And of course those upgrades might just be unused capacity 90% of the time, and those funds might be better used in areas with chronic issues with capacity.

    Upgrades are very necessary. Improving the infrastructure is necessary. But that doesn't mean there are not times where the network might need to find ways to reduce the localized load on specific towers that aren't just wait for an upgrade in a few weeks/months.

  • Feb 14th, 2019 @ 7:48am

    Re:

    So, there is a legitimate reason to throttle wireless connections. In areas that are facing demand that outstrips network capacity, throttling is a valid network management tool. We can debate who is throttled and on what basis, but when facing congestion it is undeniable throttling is valid and possibly necessary to reduce demand on the network in that local area while providing service to all customers.

  • Feb 13th, 2019 @ 4:02pm

    Re:

    I live in the bay area. $7,500 is significantly more than I make in a month, and is sufficient to find a one bedroom apartment along with food and utilities and other costs of living, though likely not an upscale one. If policy makers have to either dip into their own funds or live like a normal person, perhaps that is for the best.

  • Feb 13th, 2019 @ 10:28am

    Re: Re: Freeriding

    Free riding in this case is the idea that other news establishments will parrot the reporting of the first to publish, and therefore any income is a 'free ride', they are getting income from the sweat of the brow of the original reporting.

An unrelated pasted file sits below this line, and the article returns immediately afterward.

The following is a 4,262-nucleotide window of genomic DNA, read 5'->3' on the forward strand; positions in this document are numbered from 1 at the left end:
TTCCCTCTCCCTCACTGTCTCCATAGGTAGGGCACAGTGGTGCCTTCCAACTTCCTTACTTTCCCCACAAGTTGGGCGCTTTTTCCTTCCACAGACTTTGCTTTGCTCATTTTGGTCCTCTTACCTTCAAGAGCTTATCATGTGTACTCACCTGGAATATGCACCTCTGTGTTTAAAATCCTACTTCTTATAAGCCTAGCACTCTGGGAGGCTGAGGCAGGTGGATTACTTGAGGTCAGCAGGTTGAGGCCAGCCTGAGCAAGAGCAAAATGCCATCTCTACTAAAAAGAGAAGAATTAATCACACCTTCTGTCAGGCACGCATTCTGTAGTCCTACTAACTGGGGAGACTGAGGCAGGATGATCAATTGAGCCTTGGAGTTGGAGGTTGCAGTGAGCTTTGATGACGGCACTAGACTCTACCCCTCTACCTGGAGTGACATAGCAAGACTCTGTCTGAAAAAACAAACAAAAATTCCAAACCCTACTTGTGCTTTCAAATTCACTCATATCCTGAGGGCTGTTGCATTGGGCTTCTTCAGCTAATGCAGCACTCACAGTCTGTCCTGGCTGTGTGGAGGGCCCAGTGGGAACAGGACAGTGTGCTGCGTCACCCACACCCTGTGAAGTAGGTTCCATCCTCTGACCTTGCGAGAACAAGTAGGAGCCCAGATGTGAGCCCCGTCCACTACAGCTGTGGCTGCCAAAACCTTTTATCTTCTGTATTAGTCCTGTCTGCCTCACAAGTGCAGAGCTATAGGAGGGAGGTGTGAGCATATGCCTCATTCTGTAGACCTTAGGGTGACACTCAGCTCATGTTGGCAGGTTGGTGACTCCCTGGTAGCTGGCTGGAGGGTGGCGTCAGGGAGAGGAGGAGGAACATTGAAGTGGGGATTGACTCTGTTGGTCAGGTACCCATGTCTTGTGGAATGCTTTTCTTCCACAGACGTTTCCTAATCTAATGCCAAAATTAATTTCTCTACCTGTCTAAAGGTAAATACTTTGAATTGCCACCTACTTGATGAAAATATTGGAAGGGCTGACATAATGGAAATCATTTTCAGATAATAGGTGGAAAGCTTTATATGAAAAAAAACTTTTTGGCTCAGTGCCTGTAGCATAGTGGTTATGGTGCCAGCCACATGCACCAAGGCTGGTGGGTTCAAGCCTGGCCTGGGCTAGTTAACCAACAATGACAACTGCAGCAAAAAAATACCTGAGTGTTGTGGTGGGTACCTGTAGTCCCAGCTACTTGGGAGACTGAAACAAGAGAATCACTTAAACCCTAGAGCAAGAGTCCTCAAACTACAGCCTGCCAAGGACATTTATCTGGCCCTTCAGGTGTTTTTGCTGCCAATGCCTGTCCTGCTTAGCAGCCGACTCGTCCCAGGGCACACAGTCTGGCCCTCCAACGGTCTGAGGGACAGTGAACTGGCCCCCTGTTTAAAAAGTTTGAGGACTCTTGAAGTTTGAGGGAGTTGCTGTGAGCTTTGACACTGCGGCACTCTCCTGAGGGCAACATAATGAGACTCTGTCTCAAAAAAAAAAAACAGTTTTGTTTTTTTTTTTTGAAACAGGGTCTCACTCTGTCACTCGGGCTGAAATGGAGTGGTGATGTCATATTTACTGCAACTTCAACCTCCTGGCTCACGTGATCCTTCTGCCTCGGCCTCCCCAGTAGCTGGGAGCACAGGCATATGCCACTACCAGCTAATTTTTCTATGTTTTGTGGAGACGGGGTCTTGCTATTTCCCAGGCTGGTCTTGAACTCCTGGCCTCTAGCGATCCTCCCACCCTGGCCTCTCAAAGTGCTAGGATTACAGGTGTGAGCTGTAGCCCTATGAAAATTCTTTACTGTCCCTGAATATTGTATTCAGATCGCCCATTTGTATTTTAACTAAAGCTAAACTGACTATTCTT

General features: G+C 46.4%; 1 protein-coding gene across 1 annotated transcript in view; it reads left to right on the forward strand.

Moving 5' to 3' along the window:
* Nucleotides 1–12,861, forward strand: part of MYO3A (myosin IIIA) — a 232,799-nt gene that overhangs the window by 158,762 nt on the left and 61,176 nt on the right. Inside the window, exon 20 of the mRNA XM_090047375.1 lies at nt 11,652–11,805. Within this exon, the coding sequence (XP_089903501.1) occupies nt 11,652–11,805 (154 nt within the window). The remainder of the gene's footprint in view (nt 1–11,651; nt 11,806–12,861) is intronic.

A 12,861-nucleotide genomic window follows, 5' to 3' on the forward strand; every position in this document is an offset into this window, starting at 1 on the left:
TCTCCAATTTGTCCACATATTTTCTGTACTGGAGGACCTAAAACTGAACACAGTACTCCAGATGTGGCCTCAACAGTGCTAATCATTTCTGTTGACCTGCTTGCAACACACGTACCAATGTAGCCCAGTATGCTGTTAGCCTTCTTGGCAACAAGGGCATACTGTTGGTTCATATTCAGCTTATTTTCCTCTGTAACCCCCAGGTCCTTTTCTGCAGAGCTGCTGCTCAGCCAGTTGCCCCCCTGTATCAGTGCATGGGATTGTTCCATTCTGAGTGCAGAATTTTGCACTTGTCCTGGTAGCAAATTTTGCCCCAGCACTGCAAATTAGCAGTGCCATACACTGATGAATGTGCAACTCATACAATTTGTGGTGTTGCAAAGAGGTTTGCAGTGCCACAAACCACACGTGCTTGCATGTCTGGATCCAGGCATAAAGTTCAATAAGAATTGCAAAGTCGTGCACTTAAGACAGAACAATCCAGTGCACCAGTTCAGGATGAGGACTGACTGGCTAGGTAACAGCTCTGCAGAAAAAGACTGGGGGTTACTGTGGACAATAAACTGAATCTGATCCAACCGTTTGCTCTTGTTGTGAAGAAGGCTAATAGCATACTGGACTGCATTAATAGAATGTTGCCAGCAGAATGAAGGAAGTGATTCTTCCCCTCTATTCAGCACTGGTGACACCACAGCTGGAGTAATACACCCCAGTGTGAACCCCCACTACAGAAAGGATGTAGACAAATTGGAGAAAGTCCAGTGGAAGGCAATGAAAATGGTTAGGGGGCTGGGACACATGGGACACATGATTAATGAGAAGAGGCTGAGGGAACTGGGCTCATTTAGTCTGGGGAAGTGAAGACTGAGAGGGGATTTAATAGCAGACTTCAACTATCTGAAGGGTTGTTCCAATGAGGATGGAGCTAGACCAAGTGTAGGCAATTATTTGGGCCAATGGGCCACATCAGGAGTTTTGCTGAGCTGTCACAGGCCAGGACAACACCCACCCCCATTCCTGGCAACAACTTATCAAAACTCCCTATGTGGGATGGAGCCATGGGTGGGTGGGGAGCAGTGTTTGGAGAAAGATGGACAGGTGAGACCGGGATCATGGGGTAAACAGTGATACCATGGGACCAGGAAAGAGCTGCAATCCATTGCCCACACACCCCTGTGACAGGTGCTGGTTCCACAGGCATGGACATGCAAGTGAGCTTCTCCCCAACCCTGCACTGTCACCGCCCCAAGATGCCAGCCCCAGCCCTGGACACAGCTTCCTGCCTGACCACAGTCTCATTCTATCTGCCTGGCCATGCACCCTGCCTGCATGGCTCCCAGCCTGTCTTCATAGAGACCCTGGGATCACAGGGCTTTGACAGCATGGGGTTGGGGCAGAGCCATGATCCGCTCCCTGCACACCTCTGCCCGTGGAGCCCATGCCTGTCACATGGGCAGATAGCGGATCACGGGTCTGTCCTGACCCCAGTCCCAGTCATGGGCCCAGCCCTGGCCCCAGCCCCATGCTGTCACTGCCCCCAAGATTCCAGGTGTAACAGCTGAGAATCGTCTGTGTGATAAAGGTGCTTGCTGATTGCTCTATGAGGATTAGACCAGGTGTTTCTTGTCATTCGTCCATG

While it might be a concern, its been a well understood fact of news for decades now. And it ignores that many news orgs might already have sweat of the brow in that same topic but were merely beat to the publishing line by a different organization. That is why the facts don't have copyright in them. Because 'first to publish' doesn't give you ownership of the facts.

    Its just more we are failing as a business and want more money flailing.

  • Feb 13th, 2019 @ 10:23am

    Re:

    If all you have is facts, then you have nothing that is granted copyright protection. If your business model relies on exclusive content then your 'hot news' needs something you can hold exclusivity on. Hot News only covered facts, and if all you have is facts, readers/viewers are going to naturally lean toward news outlets they primarily visit.